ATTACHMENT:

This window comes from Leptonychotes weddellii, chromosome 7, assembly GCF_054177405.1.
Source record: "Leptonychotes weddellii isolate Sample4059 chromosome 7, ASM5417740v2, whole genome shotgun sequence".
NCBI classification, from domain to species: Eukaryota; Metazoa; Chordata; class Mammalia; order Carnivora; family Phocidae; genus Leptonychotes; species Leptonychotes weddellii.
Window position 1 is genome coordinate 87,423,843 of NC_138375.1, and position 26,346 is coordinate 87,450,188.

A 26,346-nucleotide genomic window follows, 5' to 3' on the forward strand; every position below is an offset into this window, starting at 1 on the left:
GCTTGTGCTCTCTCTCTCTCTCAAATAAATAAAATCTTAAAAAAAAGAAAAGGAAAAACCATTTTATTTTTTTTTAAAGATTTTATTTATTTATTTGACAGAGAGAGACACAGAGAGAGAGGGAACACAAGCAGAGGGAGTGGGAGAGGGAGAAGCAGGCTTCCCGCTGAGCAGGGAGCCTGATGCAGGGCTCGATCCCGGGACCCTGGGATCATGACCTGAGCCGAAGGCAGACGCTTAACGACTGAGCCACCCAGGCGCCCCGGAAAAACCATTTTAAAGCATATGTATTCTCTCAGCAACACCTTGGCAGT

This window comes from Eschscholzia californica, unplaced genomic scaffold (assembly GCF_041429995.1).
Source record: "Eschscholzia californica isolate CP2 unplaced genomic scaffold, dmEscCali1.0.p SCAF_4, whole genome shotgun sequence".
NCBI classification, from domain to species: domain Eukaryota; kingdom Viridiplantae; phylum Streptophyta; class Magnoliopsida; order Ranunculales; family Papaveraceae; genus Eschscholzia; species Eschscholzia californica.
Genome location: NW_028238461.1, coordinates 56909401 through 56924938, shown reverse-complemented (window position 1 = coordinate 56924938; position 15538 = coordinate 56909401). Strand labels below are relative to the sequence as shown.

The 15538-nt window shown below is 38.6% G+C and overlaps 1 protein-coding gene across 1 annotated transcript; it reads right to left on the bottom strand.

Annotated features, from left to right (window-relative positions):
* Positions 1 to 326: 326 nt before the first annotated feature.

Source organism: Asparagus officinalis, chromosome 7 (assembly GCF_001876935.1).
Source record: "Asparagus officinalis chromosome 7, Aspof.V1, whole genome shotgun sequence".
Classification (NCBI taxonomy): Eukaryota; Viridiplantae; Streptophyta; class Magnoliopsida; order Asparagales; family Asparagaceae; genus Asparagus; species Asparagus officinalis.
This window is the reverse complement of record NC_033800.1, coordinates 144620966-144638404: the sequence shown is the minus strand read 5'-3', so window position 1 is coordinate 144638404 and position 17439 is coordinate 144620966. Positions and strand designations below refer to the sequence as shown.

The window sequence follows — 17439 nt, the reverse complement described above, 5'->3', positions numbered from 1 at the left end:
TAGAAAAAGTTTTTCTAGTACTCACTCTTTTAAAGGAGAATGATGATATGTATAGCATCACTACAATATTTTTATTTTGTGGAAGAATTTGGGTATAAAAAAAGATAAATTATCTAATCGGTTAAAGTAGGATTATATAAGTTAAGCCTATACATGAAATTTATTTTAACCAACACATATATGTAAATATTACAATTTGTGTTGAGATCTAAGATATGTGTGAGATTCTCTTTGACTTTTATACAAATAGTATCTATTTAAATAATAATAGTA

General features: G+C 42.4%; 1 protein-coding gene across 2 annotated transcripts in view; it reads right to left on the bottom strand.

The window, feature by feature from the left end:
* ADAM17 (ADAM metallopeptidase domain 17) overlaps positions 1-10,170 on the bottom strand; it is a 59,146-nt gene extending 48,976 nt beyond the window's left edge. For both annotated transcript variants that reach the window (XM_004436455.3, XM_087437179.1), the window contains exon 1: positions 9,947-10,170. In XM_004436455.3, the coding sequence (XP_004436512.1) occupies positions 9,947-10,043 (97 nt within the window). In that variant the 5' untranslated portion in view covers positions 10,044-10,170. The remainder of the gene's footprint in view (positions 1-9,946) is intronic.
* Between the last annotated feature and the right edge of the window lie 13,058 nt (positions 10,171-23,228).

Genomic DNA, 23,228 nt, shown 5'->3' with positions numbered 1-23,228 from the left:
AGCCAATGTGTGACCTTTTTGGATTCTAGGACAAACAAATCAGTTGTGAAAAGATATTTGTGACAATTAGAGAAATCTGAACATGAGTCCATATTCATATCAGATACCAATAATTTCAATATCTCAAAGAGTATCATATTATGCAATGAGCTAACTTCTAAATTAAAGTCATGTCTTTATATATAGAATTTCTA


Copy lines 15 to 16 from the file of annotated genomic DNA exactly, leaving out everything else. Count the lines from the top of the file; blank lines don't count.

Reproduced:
Source record: "Asparagus officinalis chromosome 7, Aspof.V1, whole genome shotgun sequence".
Classification (NCBI taxonomy): Eukaryota; Viridiplantae; Streptophyta; class Magnoliopsida; order Asparagales; family Asparagaceae; genus Asparagus; species Asparagus officinalis.